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Let Your Heart be Your Guide


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“It is only with the heart that one can see rightly; what is essential is invisible to the eye.”
–Antoine de St. Exupery

A tuning fork is a small tool that is used to tune musical instruments. It is tapped softly and then set down. As it vibrates, it gives off a musical tone. When its vibrations perfectly match the vibrations of the note played on the instrument, the instrument is in tune. When the note matches the tuning fork, this can be both felt and heard.

Our hearts work like a tuning fork. When the heart feels completely in tune with a decision or thought or action in our lives, then we know it is the right one for us. We can actually feel the harmony inside our bodies.

Sometimes what we know deep in our hearts gets clouded over by doubts and questions and other people’s opinions and judgments. We need to clear away such clouds and listen to our hearts, for our hearts carry the wisdom of God.

Am I in tune with my heart today?

Today’s Gift © 1985, 1991 by Hazelden Foundation. All rights reserved. Printed in the United States of America. No portion of this publication may be reproduced in any manner without the permission of Hazelden.

The God Box


Positive Mornings

Author: Lori Carter

I can’t really remember where the idea came from, but it works. It’s called the God box and I started making them with instructions and giving them as gifts. It is really simple to do and you will be surprised at the results.

It goes along with “give it to God”. When you have a special prayer about something you cannot solve or take care of yourself, you give it God and wait on his answer. He always answers in what is the best way, even if we don’t see it as the answer we want.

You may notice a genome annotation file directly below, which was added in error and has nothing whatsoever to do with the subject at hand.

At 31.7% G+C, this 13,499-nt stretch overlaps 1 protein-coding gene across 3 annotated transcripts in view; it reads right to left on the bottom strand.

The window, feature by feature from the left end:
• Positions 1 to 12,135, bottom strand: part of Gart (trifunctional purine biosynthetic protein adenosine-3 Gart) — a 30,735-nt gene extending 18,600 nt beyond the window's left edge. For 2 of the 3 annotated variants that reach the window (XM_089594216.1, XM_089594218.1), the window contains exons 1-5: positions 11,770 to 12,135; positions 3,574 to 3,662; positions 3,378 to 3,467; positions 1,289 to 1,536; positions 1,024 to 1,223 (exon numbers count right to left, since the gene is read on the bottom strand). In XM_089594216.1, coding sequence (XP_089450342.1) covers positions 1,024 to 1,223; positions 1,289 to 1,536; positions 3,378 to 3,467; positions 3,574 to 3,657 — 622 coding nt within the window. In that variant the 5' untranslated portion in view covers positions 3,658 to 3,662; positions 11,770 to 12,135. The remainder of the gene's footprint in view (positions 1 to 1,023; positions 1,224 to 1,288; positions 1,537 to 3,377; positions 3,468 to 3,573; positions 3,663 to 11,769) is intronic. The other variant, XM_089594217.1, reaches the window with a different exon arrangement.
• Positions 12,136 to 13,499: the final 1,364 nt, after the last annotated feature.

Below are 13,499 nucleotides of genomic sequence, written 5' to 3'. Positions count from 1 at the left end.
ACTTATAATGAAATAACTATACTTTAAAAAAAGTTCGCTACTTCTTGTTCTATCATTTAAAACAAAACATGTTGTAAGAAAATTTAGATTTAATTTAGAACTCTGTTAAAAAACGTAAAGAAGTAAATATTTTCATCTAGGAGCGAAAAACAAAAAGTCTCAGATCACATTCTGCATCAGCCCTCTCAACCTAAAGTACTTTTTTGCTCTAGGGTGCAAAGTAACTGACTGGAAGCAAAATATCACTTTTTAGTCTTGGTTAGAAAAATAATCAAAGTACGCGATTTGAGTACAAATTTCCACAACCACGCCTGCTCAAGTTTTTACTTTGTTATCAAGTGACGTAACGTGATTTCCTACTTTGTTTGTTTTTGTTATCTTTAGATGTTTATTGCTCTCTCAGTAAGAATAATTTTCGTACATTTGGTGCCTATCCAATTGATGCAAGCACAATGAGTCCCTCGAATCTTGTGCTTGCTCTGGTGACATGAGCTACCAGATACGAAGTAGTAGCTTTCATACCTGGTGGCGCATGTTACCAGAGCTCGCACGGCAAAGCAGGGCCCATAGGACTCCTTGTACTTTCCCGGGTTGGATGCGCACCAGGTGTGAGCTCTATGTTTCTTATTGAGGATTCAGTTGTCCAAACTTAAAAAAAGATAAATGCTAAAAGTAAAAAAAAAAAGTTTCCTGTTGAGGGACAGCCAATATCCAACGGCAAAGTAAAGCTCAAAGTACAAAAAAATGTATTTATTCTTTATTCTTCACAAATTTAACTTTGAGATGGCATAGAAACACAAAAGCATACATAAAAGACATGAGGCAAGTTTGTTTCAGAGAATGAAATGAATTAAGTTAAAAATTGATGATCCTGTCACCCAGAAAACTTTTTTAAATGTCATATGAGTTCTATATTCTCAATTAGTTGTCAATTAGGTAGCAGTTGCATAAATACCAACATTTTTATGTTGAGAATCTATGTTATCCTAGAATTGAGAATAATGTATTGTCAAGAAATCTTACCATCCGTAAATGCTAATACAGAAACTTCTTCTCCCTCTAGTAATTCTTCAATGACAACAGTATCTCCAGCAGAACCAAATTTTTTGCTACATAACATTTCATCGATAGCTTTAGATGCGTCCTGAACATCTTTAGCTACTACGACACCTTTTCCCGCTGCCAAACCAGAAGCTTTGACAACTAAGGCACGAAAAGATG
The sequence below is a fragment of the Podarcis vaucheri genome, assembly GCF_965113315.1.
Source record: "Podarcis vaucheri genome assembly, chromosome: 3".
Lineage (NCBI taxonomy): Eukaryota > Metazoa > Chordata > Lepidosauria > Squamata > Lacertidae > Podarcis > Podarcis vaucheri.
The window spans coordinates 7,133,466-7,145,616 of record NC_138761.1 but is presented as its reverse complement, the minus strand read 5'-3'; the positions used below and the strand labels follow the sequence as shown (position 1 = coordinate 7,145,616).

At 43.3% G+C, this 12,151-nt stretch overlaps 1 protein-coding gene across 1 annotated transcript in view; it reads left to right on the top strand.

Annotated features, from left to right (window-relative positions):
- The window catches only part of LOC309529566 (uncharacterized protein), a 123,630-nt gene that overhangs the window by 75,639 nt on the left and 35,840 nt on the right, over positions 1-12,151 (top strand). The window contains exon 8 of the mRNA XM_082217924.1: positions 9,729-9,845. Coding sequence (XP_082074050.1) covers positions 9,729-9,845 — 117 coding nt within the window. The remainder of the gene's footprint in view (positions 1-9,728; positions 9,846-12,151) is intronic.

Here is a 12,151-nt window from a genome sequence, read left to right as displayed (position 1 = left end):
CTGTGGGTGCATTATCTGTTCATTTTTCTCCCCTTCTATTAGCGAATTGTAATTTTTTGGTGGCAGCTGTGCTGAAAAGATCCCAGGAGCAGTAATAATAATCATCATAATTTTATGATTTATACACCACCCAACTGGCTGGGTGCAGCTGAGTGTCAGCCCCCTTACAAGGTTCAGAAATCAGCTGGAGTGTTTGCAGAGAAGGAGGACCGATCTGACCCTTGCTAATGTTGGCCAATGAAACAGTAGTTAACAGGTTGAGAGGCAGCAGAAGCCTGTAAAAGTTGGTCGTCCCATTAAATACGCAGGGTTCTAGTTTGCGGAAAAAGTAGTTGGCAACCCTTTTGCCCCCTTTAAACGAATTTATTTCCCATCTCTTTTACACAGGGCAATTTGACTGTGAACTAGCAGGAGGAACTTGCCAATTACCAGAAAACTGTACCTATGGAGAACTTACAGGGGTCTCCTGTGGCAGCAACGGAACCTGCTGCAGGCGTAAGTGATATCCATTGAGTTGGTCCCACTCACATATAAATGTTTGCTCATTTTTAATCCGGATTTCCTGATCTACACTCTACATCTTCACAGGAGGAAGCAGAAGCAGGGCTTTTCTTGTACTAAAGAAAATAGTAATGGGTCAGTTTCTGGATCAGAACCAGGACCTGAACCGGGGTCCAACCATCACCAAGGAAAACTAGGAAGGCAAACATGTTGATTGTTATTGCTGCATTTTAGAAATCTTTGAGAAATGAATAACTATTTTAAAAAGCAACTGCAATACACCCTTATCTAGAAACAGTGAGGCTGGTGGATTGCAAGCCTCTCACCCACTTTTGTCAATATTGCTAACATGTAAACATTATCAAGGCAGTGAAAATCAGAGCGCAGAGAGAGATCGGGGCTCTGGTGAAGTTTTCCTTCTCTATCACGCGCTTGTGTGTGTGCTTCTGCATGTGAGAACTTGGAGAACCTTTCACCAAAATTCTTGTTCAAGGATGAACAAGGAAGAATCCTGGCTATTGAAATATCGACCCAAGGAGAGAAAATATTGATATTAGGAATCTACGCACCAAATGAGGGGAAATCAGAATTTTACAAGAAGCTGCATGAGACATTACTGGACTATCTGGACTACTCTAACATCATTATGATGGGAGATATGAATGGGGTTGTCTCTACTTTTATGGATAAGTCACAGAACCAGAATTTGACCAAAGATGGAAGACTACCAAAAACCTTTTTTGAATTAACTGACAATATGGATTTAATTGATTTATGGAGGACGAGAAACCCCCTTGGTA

I have used the God box several times in my life, and it works. It is symbolic of releasing those things to God that only he can take care of. Humans have a bad habit of giving something to God, and then later on taking it back to try and solve…

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overcoming fear


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Overcoming Fear of Failure

Facing Fears and Moving Forward

When I was a kid I was afraid of monsters in my closet and under my bed. I know I am not alone. I have never been one of those naturally brave types, but I know I have a type of insight that makes up for it. I remember when I was about 9 or 10, I realized that if I could not stop worrying about what might be lurking in the dark, I could use my vivid imagination to change other elements of the narrative.

I decided that I would make friends with the vampires and all other scary monsters that lived in my closet and under my bed. If I couldn’t imagine them away, I could imagine they were there to protect me from monsters that might be lurking in the hallway. (This was way before Monsters, Inc.) At that moment I permanently overcame my fear of the dark.

Almost thirty years later, I only realized yesterday that I could use the same method to overcome my fears as an adult. Most of them are about as tangible as those monsters in my closet.

Fear can be immobilizing – it can cause us to do nothing, and therefore resist moving forward. But when we allow fear to stop our forward progress in life, we’re likely to miss some great opportunities along the way.

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Like most other people, I am have a few things I worry about. (Adults often call it worry when they have an aversion to the word “fear”). In this post I would like to discuss a common fear adults experience: the fear of failure. This has been a particularly personal issue for me in the last few months.

Causes of Fear of Failure

To find the causes of fear of failure, we first need to understand what “failure” actually means.